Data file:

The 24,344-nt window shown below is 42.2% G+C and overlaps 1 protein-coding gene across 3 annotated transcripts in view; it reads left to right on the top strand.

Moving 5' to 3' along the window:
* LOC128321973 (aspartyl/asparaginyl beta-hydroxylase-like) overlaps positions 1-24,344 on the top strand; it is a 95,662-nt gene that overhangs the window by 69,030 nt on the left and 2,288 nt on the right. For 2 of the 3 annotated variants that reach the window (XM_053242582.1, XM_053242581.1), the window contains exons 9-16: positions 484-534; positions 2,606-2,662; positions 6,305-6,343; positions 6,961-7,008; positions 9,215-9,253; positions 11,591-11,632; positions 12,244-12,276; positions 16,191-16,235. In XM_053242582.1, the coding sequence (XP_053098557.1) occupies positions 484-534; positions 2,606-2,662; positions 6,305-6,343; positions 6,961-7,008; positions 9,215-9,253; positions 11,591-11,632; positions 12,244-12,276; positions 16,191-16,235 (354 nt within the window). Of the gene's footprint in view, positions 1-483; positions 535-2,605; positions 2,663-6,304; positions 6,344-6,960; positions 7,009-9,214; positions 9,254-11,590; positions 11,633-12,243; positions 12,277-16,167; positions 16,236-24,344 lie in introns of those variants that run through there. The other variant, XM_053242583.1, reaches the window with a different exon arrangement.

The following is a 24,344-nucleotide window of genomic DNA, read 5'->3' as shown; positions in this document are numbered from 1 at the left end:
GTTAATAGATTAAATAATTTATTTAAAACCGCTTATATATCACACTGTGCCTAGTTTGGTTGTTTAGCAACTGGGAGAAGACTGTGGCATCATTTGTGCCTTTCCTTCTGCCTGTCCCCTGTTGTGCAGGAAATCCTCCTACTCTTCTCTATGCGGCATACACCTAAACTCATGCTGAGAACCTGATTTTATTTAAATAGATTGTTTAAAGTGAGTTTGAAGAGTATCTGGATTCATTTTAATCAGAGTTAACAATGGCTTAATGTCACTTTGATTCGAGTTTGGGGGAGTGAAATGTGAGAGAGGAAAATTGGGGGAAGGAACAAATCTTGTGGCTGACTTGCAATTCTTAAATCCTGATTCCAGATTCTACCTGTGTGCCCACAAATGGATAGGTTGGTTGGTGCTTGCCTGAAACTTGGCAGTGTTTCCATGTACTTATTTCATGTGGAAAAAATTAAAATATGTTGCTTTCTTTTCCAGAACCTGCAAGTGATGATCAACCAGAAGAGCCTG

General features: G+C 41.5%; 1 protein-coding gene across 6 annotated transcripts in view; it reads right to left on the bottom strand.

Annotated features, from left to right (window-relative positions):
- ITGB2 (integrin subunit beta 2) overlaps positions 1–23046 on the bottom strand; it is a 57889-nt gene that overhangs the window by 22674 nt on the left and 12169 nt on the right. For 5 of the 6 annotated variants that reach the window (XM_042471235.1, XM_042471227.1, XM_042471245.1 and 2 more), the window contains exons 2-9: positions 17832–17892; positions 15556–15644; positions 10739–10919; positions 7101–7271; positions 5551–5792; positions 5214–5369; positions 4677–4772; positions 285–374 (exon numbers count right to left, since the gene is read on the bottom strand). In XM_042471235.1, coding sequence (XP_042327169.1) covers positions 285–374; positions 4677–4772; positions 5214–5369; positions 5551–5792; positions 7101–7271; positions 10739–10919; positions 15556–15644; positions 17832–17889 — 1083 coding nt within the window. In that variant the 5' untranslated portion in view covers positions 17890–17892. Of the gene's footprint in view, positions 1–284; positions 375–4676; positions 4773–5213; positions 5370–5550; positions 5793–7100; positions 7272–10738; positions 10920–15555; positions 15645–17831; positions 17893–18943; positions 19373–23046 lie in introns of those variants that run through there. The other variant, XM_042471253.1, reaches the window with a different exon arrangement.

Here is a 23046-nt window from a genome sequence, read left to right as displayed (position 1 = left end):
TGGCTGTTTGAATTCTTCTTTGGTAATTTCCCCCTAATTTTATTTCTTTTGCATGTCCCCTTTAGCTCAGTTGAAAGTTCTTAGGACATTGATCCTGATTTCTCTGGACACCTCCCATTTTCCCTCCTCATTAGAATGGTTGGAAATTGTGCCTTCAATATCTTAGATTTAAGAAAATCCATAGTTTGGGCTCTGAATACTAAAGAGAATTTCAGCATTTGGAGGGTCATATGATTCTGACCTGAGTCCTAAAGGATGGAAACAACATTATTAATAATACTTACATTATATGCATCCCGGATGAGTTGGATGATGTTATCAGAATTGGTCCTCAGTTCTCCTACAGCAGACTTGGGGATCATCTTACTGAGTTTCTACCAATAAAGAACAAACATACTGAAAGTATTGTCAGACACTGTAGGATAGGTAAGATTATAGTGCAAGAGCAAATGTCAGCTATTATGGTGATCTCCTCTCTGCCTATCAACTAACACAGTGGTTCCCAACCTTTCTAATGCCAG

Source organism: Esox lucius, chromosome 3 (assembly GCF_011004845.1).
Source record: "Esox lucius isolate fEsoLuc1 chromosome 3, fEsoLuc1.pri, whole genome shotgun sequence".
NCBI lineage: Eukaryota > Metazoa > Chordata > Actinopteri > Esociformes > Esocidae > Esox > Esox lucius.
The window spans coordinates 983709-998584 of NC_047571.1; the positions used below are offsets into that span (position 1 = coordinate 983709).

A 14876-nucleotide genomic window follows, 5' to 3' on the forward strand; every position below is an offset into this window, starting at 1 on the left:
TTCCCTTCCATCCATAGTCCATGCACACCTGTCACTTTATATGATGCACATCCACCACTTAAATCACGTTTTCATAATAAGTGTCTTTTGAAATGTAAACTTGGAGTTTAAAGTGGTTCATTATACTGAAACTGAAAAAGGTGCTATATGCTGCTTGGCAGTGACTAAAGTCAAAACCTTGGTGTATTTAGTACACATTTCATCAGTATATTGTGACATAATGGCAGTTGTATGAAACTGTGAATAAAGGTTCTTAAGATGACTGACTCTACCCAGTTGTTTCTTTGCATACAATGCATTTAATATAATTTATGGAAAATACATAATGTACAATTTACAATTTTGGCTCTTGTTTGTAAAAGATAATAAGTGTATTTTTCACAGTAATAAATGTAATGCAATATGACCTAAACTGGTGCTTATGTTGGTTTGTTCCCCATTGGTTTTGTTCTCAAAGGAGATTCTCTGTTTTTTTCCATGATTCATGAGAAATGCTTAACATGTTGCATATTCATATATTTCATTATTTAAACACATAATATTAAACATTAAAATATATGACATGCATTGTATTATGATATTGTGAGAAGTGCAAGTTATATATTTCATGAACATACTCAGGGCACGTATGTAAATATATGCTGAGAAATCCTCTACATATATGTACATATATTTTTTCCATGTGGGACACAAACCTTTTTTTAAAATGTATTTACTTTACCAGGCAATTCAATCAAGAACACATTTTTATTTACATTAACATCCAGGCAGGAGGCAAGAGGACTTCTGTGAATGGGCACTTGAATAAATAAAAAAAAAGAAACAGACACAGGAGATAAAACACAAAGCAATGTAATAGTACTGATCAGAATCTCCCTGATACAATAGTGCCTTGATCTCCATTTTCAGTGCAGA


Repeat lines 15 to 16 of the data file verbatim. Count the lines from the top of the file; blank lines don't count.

A 14876-nucleotide genomic window follows, 5' to 3' on the forward strand; every position below is an offset into this window, starting at 1 on the left:
TTCCCTTCCATCCATAGTCCATGCACACCTGTCACTTTATATGATGCACATCCACCACTTAAATCACGTTTTCATAATAAGTGTCTTTTGAAATGTAAACTTGGAGTTTAAAGTGGTTCATTATACTGAAACTGAAAAAGGTGCTATATGCTGCTTGGCAGTGACTAAAGTCAAAACCTTGGTGTATTTAGTACACATTTCATCAGTATATTGTGACATAATGGCAGTTGTATGAAACTGTGAATAAAGGTTCTTAAGATGACTGACTCTACCCAGTTGTTTCTTTGCATACAATGCATTTAATATAATTTATGGAAAATACATAATGTACAATTTACAATTTTGGCTCTTGTTTGTAAAAGATAATAAGTGTATTTTTCACAGTAATAAATGTAATGCAATATGACCTAAACTGGTGCTTATGTTGGTTTGTTCCCCATTGGTTTTGTTCTCAAAGGAGATTCTCTGTTTTTTTCCATGATTCATGAGAAATGCTTAACATGTTGCATATTCATATATTTCATTATTTAAACACATAATATTAAACATTAAAATATATGACATGCATTGTATTATGATATTGTGAGAAGTGCAAGTTATATATTTCATGAACATACTCAGGGCACGTATGTAAATATATGCTGAGAAATCCTCTACATATATGTACATATATTTTTTCCATGTGGGACACAAACCTTTTTTTAAAATGTATTTACTTTACCAGGCAATTCAATCAAGAACACATTTTTATTTACATTAACATCCAGGCAGGAGGCAAGAGGACTTCTGTGAATGGGCACTTGAATAAATAAAAAAAAAGAAACAGACACAGGAGATAAAACACAAAGCAATGTAATAGTACTGATCAGAATCTCCCTGATACAATAGTGCCTTGATCTCCATTTTCAGTGCAGA